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When dynamically loaded libraries are available, libpd will automatically load externals as needed, as long as the binaries are on the search path. When dynamic loading is not available, clients can have externals compiled into them and initialize them by calling the setup function after calling the
In particular, iOS apps will have to have their externals compiled into them because dynamic loading is not available under iOS. On the other hand, loading externals works just fine on Android devices. Make sure not to put externals on the SD card because Android mounts the SD card with
noexec. Any attempt to load externals from the SD card will fail with an obscure error message. I learned that the hard way...
The ScenePlayer sample app includes some externals from RjDj, and it illustrates how to build and package externals for Android.
Working with libpd
The Pd Java library illustrates how to work with libpd. The JNI file
z_jni.c translates between C types and Java types. The Java class
PdBase.java imports the functions of
z_jni.c into Java and adds some higher-level functionality, such as thread synchronization, compound messages with a single method call, and bookkeeping for subscriptions to messages from Pd. The interface
PdReceiver.java provides the basic functionality for receiving messages from Pd, and
PdMidiReceiver.java does the same for MIDI events.
In addition to the core functionality, it may be desirable to build some utilities. For instance, the core Java library only accepts one receiver for Pd messages at a time. The utility class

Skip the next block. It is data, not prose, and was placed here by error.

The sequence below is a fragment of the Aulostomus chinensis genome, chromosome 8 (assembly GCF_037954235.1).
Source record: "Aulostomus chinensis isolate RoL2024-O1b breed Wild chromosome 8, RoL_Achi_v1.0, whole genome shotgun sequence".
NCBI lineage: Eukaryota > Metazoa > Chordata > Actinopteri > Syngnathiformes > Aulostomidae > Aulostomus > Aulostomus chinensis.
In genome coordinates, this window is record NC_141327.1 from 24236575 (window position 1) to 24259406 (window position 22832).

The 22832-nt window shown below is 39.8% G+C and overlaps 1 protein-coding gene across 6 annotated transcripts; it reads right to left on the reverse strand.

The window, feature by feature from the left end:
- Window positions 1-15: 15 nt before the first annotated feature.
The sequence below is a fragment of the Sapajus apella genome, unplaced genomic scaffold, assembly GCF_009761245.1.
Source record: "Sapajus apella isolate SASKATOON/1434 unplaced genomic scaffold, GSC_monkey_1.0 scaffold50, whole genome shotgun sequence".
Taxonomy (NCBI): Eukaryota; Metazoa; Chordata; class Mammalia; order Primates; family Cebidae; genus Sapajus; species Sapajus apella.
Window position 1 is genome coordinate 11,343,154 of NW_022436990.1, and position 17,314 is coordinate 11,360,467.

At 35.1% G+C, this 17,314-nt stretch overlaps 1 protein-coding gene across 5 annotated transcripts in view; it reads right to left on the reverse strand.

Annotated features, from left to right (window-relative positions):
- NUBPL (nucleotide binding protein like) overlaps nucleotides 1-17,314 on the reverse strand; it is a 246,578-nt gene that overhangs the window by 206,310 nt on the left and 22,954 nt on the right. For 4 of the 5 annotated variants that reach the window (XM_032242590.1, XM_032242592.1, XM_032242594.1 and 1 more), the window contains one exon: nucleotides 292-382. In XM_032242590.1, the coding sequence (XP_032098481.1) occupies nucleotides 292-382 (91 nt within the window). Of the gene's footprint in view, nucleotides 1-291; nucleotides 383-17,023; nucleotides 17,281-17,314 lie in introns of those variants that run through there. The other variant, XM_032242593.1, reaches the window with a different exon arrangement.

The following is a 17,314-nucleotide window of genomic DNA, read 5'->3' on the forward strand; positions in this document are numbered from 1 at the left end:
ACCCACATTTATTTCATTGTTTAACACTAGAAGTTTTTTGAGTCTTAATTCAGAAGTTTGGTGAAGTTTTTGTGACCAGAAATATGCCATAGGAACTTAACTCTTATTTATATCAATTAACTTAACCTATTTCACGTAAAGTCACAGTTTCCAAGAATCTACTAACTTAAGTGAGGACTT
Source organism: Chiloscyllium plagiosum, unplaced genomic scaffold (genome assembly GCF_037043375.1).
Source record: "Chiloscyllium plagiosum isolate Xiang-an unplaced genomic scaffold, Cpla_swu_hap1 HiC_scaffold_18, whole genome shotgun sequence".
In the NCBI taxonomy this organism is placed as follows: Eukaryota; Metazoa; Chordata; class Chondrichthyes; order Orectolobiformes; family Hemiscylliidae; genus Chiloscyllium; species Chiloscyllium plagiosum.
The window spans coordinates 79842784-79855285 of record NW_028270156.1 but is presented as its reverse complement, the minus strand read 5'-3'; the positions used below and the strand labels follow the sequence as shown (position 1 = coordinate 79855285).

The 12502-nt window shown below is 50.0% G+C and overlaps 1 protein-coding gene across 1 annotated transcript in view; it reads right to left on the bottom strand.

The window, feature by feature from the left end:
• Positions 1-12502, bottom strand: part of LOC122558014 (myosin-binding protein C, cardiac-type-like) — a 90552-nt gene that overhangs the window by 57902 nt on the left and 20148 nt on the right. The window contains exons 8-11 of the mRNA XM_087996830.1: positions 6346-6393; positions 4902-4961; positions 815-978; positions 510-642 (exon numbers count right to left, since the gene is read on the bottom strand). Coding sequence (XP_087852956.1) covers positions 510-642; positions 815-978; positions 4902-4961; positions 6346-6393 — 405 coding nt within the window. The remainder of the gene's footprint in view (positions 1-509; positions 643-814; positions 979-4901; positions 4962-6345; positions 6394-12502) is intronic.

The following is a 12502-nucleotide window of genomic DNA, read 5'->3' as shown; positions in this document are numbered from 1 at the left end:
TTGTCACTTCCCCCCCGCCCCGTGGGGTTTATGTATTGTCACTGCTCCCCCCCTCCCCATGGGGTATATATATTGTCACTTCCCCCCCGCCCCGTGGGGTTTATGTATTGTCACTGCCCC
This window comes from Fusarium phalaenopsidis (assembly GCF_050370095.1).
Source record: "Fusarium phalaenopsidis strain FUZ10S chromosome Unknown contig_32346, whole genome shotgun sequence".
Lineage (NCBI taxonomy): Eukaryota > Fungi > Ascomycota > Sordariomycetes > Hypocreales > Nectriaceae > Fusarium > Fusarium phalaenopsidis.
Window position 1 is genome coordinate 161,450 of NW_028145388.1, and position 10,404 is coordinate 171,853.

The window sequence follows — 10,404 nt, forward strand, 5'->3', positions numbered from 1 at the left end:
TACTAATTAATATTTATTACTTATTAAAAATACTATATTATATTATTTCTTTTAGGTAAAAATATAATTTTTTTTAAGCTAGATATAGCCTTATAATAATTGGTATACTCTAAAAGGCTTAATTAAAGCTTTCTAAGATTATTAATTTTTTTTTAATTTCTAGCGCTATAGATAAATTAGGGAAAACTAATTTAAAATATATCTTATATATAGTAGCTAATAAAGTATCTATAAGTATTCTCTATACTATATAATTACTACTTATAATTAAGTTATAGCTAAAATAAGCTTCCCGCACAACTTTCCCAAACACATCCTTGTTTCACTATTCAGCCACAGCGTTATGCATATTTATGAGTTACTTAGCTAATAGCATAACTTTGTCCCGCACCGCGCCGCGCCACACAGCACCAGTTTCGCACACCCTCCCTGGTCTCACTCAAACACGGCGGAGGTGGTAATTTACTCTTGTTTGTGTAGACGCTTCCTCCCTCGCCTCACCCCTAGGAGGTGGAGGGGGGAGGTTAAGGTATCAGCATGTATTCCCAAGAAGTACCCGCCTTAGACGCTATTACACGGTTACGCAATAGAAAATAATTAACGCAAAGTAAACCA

PdDispatcher.class implements the
PdReceiver interface and manages a collection of handlers (instances of
PdListener.java) for messages sent to individual symbols.
The Objective-C bindings are similar to the Java bindings, up to minor concessions to platform and idiom.
Creating patches for use with libpd
Patches for use with libpd do not use any objects that are specific to libpd; the custom message receiver objects for libpd are added implicitly and do not explicitly occur in the patch. Input and output of samples occur via adc~ and dac~, as usual. The workflow is straightforward: After you've chosen the send and receive objects through which your client code will control your patch, you simply build the patch with the usual GUI elements. Then you equip your GUI elements with the appropriate send and receive symbols, and your patch is ready to be deployed. A more detailed discussion of workflow issues is available here.